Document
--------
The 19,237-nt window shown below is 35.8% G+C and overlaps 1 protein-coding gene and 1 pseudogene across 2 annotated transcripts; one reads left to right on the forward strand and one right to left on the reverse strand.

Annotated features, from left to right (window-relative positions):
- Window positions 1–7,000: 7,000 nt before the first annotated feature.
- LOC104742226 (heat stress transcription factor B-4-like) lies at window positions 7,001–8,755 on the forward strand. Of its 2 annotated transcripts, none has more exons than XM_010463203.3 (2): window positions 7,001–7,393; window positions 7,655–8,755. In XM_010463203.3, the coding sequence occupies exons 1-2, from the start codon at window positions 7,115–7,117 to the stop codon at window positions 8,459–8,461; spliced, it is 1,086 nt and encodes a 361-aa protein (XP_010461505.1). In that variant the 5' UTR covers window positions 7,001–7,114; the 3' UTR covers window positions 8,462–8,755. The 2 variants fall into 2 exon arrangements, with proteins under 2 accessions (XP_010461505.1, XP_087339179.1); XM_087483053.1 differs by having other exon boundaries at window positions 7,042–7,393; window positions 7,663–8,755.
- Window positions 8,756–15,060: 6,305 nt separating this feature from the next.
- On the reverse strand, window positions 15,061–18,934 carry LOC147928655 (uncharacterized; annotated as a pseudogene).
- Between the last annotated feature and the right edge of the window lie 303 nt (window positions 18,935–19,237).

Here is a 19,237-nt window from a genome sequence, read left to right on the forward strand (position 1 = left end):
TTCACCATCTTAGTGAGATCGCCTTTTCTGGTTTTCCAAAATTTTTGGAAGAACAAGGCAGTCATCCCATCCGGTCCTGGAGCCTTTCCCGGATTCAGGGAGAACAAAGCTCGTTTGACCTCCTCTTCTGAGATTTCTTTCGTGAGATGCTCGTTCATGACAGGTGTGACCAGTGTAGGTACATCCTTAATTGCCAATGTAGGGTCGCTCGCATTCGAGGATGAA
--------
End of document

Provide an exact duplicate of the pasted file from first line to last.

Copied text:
The 19,237-nt window shown below is 35.8% G+C and overlaps 1 protein-coding gene and 1 pseudogene across 2 annotated transcripts; one reads left to right on the forward strand and one right to left on the reverse strand.

Annotated features, from left to right (window-relative positions):
- Window positions 1–7,000: 7,000 nt before the first annotated feature.
- LOC104742226 (heat stress transcription factor B-4-like) lies at window positions 7,001–8,755 on the forward strand. Of its 2 annotated transcripts, none has more exons than XM_010463203.3 (2): window positions 7,001–7,393; window positions 7,655–8,755. In XM_010463203.3, the coding sequence occupies exons 1-2, from the start codon at window positions 7,115–7,117 to the stop codon at window positions 8,459–8,461; spliced, it is 1,086 nt and encodes a 361-aa protein (XP_010461505.1). In that variant the 5' UTR covers window positions 7,001–7,114; the 3' UTR covers window positions 8,462–8,755. The 2 variants fall into 2 exon arrangements, with proteins under 2 accessions (XP_010461505.1, XP_087339179.1); XM_087483053.1 differs by having other exon boundaries at window positions 7,042–7,393; window positions 7,663–8,755.
- Window positions 8,756–15,060: 6,305 nt separating this feature from the next.
- On the reverse strand, window positions 15,061–18,934 carry LOC147928655 (uncharacterized; annotated as a pseudogene).
- Between the last annotated feature and the right edge of the window lie 303 nt (window positions 18,935–19,237).

Here is a 19,237-nt window from a genome sequence, read left to right on the forward strand (position 1 = left end):
TTCACCATCTTAGTGAGATCGCCTTTTCTGGTTTTCCAAAATTTTTGGAAGAACAAGGCAGTCATCCCATCCGGTCCTGGAGCCTTTCCCGGATTCAGGGAGAACAAAGCTCGTTTGACCTCCTCTTCTGAGATTTCTTTCGTGAGATGCTCGTTCATGACAGGTGTGACCAGTGTAGGTACATCCTTAATTGCCAATGTAGGGTCGCTCGCATTCGAGGATGAA